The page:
Brominating reagents useful for this method include those brominating reagents that react with the compound of Formula Va to substitute the boryl moiety of R5, R6, R7, or R8 with —Br. In some methods, the brominating reagent comprises copper(II)bromide.

Iodinating reagents useful for this method include those iodinating reagents that react with the compound of Formula Va to substitute the boryl moiety of R5, R6, R7, or R8 with —I. In some methods, the iodinating reagent comprises copper(II)iodide. Note that iodinating reagents useful for this method may be generated in situ.

Solvents useful for this reaction include those solvents referred to as solvent A. Such solvents, i.e., solvent A, at least partially dissolve borylated organic compounds (e.g., borylated AbA), brominating reagents (e.g., copper(II)bromide) or iodinating reagents (e.g., copper(II)iodide). In some methods, solvent A comprises a polar solvent. For example, solvent A comprises an alcohol. For instance, the alcohol comprises methanol, ethanol, iso-propanol, tert-butanol, or any combination thereof. In other examples, solvent A further comprises water. In other examples, the first solvent comprises a mixture of two or more polar solvents that are substantially miscible. For instance, the first solvent comprises a mixture of water and ethanol. In other instances, the first solvent comprises a mixture of water and ethanol in a ratio of about 1:1 to about 4:1 by volume of ethanol to water.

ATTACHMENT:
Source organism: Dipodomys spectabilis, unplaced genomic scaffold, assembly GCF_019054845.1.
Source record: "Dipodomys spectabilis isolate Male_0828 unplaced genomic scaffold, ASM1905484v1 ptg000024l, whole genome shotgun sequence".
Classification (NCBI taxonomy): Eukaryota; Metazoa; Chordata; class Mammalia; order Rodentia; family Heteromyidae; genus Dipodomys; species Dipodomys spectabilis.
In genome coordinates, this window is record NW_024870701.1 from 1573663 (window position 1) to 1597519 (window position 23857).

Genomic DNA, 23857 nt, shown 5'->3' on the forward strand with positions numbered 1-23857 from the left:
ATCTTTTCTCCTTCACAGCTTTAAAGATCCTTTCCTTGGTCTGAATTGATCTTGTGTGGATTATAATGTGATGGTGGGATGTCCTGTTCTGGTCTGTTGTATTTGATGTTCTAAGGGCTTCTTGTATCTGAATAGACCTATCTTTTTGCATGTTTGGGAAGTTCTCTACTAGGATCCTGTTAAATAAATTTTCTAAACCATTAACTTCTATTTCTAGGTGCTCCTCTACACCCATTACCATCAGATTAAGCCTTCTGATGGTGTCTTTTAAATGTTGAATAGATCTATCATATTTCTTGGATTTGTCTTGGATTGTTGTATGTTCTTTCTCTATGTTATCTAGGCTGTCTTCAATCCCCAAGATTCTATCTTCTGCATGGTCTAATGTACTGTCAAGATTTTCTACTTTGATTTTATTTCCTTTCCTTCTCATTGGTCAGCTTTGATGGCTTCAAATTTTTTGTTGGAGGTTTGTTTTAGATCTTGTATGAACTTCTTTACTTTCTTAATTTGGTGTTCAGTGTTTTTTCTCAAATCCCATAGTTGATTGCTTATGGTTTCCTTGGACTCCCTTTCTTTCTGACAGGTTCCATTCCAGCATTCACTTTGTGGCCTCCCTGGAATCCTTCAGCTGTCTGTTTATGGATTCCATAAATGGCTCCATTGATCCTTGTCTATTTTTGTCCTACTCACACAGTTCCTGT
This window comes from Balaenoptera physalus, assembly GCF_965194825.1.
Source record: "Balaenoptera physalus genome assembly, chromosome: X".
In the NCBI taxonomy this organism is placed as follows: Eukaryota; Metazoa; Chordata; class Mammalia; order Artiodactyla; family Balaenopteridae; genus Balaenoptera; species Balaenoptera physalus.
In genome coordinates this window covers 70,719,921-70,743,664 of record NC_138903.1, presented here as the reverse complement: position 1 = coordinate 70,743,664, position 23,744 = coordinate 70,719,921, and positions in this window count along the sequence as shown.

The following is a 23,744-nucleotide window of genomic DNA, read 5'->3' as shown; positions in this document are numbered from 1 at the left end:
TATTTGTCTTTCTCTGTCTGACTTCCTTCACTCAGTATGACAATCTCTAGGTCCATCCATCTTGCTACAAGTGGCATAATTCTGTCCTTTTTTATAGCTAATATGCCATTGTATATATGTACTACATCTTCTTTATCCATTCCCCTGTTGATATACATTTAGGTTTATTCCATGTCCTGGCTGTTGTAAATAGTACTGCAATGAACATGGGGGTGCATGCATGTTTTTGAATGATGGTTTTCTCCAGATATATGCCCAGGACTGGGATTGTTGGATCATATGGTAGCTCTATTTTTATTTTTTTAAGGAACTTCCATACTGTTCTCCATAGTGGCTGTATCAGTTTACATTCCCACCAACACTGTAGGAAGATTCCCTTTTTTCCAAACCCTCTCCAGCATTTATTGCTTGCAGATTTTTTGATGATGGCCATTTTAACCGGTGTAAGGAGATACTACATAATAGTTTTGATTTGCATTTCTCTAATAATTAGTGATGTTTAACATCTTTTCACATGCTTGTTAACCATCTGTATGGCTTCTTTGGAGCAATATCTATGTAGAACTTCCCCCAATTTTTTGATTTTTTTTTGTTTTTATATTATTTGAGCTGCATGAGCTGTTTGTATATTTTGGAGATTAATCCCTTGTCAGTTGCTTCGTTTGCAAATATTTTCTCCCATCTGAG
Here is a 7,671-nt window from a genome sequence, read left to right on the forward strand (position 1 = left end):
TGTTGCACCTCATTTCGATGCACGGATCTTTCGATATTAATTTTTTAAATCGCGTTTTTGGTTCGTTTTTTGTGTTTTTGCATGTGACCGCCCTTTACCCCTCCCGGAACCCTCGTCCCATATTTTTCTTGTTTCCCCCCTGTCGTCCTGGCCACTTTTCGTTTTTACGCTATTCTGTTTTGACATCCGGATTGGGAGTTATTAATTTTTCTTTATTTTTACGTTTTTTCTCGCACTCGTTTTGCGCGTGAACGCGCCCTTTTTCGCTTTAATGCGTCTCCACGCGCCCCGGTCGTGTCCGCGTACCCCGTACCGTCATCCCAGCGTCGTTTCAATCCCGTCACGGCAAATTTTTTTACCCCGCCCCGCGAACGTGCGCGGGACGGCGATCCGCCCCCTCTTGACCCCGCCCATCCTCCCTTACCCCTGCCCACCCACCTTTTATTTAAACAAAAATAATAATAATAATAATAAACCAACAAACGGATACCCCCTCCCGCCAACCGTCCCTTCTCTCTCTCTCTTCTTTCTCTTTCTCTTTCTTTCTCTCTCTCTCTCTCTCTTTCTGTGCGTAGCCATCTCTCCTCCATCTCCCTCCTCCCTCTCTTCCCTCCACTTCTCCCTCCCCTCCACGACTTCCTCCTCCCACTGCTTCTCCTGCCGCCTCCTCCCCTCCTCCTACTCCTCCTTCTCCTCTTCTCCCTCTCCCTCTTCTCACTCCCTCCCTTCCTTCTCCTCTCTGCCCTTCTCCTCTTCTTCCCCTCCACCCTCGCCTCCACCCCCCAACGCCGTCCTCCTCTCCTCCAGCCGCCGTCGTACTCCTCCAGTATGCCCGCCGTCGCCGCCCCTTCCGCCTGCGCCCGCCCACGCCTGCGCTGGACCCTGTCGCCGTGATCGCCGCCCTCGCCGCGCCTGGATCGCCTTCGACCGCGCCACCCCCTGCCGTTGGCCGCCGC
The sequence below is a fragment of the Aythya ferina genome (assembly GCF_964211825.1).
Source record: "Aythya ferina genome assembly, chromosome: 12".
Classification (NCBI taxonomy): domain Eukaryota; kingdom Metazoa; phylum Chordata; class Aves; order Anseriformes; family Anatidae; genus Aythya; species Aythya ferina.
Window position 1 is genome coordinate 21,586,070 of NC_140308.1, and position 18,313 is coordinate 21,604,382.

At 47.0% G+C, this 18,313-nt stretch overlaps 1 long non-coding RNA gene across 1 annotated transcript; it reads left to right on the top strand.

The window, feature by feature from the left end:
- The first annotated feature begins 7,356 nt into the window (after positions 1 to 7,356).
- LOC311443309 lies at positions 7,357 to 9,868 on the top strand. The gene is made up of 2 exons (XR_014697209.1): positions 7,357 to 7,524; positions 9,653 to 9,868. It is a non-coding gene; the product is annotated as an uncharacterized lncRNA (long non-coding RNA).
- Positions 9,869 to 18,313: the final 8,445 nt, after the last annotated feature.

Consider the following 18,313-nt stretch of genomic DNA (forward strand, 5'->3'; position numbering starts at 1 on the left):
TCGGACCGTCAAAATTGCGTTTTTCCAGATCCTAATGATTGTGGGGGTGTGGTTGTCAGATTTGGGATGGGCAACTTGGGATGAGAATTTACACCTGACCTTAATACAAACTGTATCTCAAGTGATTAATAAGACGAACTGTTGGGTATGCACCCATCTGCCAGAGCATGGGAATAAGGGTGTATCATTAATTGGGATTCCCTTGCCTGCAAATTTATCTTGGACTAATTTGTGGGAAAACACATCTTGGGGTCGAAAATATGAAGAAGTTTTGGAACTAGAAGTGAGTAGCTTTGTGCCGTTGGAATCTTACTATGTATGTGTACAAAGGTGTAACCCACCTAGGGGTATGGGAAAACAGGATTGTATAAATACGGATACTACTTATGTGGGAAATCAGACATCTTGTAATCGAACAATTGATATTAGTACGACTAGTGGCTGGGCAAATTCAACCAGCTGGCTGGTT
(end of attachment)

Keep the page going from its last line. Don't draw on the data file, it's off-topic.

In some methods, the brominating reagent is present in a reaction mixture comprising the compound of Formula V in a ratio of about 1:1 to about 5:1 (e.g., from about 2.5:1 to about 4:1) by moles of the halogenating reagent to moles of the compound of Formula V.

In some methods, this reaction is performed under heat (e.g., from about 35° C. to about 100° C. or from about 40° C. to about 80° C.).

In other methods, this reaction is performed at room temperature (e.g., from about 17° C. to about 30° C.).

In some implementations, the method further comprises reacting a compound of Formula 2


with a borylating reagent in the presence of a catalyst and a second solvent, i.e., solvent B, to generate a compound of Formula Va.

In some methods, the borylating reagent comprises 4,4,5,5-tetramethyl-1,3,2-dioxaborolane, catecholborane, bis(neopentyl glycolato)diboron, bis(pinacolato)diboron, bis(hexylene glycolato)diboron, bis(catecholato)diboron, bis[(+)-pinanediolato]diboron, bis[(−)-pinanediolato]diboron, bis(diethyl-D-tartrate glycolato)diboron, bis(diethyl-L-tartrate glycolato)diboron, bis(diisopropyl-D-tartrate glycolato)diboron, bis(diisopropyl-L-tartrateglycolato)diboron, bis(N,N,N′,N′-tetramethyl-D-tartaramideglycolato)diboron, bis(N,N,N′,N′-tetramethyl-L-tartaramideglycolato)diboron, or any combination thereof. For example, the borylating reagent comprises bis(pinacolato)diboron.

In some methods, the borylating reagent is present in a reaction mixture comprising AbA in a ratio of from about 1:1 to about 4:1 (e.g., 1.5:1 to about 2.5:1) moles of borylating reagent to moles of AbA.